Brett McKay: What kind of torturing techniques did these guys use on you guys?
Matthew Schrier: On me, basically what they do is they take a car tire, they force it around your knees when you’re sitting on the floor. So your knees are bent up to your chin, and they force a car tire over it. Then they take a steel rod or an iron rod and they slide it over the tire but under your knees in the crook. What that does is it locks into the place so now you can’t bend your knees. Your handcuffed, so they flip you over and you’re on your face with your feet in the air. Then they take this very thick cable, about as thick as a nightstick and they start whacking the bottoms of your feet with it. Let me tell you something, it hurts. Whenever you see it on TV or the movies they always use these thin wooden sticks or paddles almost. It doesn’t really look that painful, but trust me man it is hell. If they really don’t like you, what they do is they’ll strike the sides of your feet and they’ll hit your ankles.
They didn’t do that to me on this occasion, they did it to my cellmate because his ankles were bleeding all over the floor when he got back. That’s what they did on this occasion. There were other prisoners that you would hear stories about, that they would hang from pipes by handcuffs. One guy they bit his ear off, they use high voltage tasers. I took some volts here and there later on. In the hospital that was the main method of torture.
Brett McKay: Yeah, I sent you an email before the interview I physically winced. You’re describing right now, I start getting heebie geebies thinking about getting your feet hit with that cable. Ah jeez.
Matthew Schrier: Yeah, and the environment where they choose to do it makes it even worse. Because they bring you into the boiler room and there’s a reason why Wes Craven chose the boiler room for A Nightmare on Elm Street. It’s just like the scariest room in any building. You got blood stains all over the floor and it’s just like one single bulb hanging so everyone’s shadows. You’re blindfolded so you can only see through the bottom of the blindfold. We’ve all see the terrorist videos of James Foley, picture eight of those guys because that’s what they were all wearing. They all have that costume, you’re basically in a room with a bunch of these guys dressed like that. This is what’s going on, and they have little kids in there watching, they’re teaching them, priming them. It’s a very unpleasant experience, and even when you’re not the guy in the tire in the boiler room there are times they take us down to the bathroom and we have to walk right by that room as this is going on. You just hear them screaming and yelling and it echoes throughout the hallways. It’s just surreal.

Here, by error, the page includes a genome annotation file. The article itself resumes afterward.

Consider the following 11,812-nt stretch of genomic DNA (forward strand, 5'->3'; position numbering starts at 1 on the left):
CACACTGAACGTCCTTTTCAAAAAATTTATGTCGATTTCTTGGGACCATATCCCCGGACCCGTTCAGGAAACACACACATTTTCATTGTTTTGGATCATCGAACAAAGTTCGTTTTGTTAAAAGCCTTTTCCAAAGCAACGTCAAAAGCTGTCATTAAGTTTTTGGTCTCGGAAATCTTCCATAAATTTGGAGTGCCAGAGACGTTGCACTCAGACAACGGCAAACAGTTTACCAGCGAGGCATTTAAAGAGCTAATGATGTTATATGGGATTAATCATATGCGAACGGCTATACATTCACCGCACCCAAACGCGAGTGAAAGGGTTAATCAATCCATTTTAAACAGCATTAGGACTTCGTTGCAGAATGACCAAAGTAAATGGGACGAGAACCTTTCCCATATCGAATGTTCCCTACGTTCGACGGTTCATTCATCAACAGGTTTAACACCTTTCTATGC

Brett McKay: You got moved from the hospital to this place, it’s kind of like an electrical facility. The conditions were even worse than the hospital, you said the hospital is actually pretty good. What changed in this electrical facility? Why was it so bad?
Matthew Schrier: The electrical institute. I think it’s like a college/facility type of thing for regular citizens. But now it was probably one of the biggest terrorist bases in the world. If you saw a satellite shot of this place it’s like basically an entire college campus turned into a terrorist base, just to get perspective. Like I described it in the book. It was literally the dark side of Hell. I mean we were in Hell before, now were in the dark side. What made it the worst was the hunger. That was the main form of torture in this place that they inflicted on us. Hunger and darkness. Couple of days in they transferred us to a cell where we spent most of the almost 40 days and it was dark almost all the time. They barely fed us, and when you’re hungry going on for like 30 hours without eating and then you just get a piece of bread. Or like a little saucer with some halal in it. You have to share it with the guy next to you. It’s physically and emotionally draining.